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Thread: Identifying the Y-DNA haplogroups of ancient Roman families through their descendants

  1. #51
    Satyavrata Maciamo's Avatar
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    Quote Originally Posted by Angela View Post
    I don't know if he belonged to that particular sub-lineage, but wasn't U.S. President Lyndon Johnson U-152?
    No, he was E-V13.
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    Satyavrata Maciamo's Avatar
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    Quote Originally Posted by Salento View Post
    There are also Johnson’s with that Haplogroup (R-CTS4528).

    Some came to the USA from Cornwall to Boston MA area in about 1626 AD :)
    There are hundreds of people who are R-CTS4528. What's your point? Why should Johnson be a Roman name?

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    Quote Originally Posted by Maciamo View Post
    There are hundreds of people who are R-CTS4528. What's your point? Why should Johnson be a Roman name?
    I never said that !

    The point is: if R-CTS4528 is Roman related, it was also in Cornwall in the 1600s.

    Despite the fact that LivingDNA doesn't believe there's much Roman genetic evidence in England.

    People can make of that information what they want, there are many Johnson’s out there.

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    Very interesting Maciamo. Regarding gens Licinia, there is an interesting tradition regarding the Moreno surname origin, Julio Atienza, a well known genealogist in Spain, stated that the Moreno's descends from Lucius Licinus Murena. The fact is that, at least one spanish Moreno on FTDNA is PF5456, a subclade of JL-70s.
    In my own case, my original surname was Martínez de la Jara (patronymic-toponymic surname), the patronymic, as you've said comes from Martinus, from latin god Mars, I belong to a subclade of PF5456. Regards

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    Quote Originally Posted by torzio View Post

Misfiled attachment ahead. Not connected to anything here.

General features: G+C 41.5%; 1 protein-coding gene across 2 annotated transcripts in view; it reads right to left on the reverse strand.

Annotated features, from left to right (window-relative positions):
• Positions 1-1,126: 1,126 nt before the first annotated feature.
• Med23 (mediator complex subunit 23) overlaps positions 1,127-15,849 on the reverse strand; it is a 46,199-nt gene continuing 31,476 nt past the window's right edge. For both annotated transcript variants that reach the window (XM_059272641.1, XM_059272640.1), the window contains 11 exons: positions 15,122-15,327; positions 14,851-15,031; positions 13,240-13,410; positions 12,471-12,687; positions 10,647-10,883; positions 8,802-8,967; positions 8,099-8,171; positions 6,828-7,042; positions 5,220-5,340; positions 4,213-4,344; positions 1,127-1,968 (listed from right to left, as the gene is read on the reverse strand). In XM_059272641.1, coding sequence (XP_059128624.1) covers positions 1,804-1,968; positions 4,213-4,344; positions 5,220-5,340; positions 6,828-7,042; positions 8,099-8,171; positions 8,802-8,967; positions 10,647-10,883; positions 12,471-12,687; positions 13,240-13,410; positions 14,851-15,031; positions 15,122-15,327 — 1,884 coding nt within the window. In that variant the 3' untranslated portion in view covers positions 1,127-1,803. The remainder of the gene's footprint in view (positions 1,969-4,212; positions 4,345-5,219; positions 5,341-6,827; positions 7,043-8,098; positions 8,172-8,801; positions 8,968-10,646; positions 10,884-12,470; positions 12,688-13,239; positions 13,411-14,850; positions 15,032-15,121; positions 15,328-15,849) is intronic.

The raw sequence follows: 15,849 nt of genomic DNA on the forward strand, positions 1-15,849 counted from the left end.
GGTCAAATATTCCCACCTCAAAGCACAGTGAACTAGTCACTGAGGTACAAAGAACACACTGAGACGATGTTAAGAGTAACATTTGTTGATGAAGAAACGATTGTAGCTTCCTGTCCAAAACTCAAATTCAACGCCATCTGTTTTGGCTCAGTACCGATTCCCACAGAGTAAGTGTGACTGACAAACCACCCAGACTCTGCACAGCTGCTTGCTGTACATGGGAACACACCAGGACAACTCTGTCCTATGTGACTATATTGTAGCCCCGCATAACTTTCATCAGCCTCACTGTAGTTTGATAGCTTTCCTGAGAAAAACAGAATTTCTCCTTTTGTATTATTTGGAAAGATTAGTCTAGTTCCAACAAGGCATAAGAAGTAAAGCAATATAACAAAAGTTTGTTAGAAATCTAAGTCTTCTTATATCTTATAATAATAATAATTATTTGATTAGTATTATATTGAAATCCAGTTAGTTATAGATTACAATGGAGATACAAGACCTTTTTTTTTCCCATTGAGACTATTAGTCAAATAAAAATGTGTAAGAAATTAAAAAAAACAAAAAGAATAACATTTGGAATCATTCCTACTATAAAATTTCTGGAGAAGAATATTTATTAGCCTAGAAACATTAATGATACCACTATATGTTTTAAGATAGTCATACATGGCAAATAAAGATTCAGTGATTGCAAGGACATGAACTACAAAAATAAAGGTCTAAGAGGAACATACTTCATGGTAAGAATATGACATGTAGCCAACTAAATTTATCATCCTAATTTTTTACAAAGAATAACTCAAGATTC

I presented this before ............a paper which goes into detail about G2a-L497 clearly states it is a tyrolese and coastal northern romanian marker ............a very high % has this marker

    https://www.fsigenetics.com/article/...136-1/fulltext

    Clearly this marker entered Italy via Raetia e Vindelicia lands
    Perhaps it entered through there (especially G-L43), perhaps not. By the way, G-L497 predates well Rhaetians and Etruscans, as you know. Anyway, I do agree that it could be among them, in the case it's what you're suggesting. But if you want my opinion, this paper is 7 years old, and it looks outdated in some aspects.
    It provides a coalescent time of 13.900 years with standard error of 3.300 for East Tyrol!!
    I'm not sure, either, that those age estimations based on STR markers "necessarily" means per se that the clade did originate (or expanded from) there. The following comes from the (much more recent) paper "Prehistoric migrations through the Mediterranean basin shaped Corsican Y-chromosome diversity" (https://journals.plos.org/plosone/ar...l.pone.0200641), just as an example: "Fifteen out of the 17 Corsican G2a2b2a1a1b-L497 displayed a unique Y-STR profile (S4 Table) with an estimated TMRCA of 6867 +/- 1294 years." Do we think that G-L497 arrived in Corsica abt. 7000 years ago? Likely not.
    I actually think this TMRCA based on STRs is not even accurate. I mean, if the results are correct and I checked them right, all these Corsican G-L497 men would have Y-GATA-H4=12, and sixteen out 17 would have DYS461=10, two results uncommon among G-L497 men. What a coincidence it would be. :) But no. It may actually evidence low diversity: the Corsican men involved would form together a branch not "that" old.

    Well, G-L497 does have a relatively high frequency around that part of Alps and surroundings, apparently, and Berger's map catched up that, as others - including Eupedia's. However, I'm affraid G-L497 highest SNP diversities would be somewhere else, and even the STR diversities suggested in the paper "Reconstructing the genetic history of Italians: new insights from a male (Y-chromosome) perspective" don't falsify this notion.
    Last edited by Regio X; 13-04-20 at 14:48.

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    Quote Originally Posted by Regio X View Post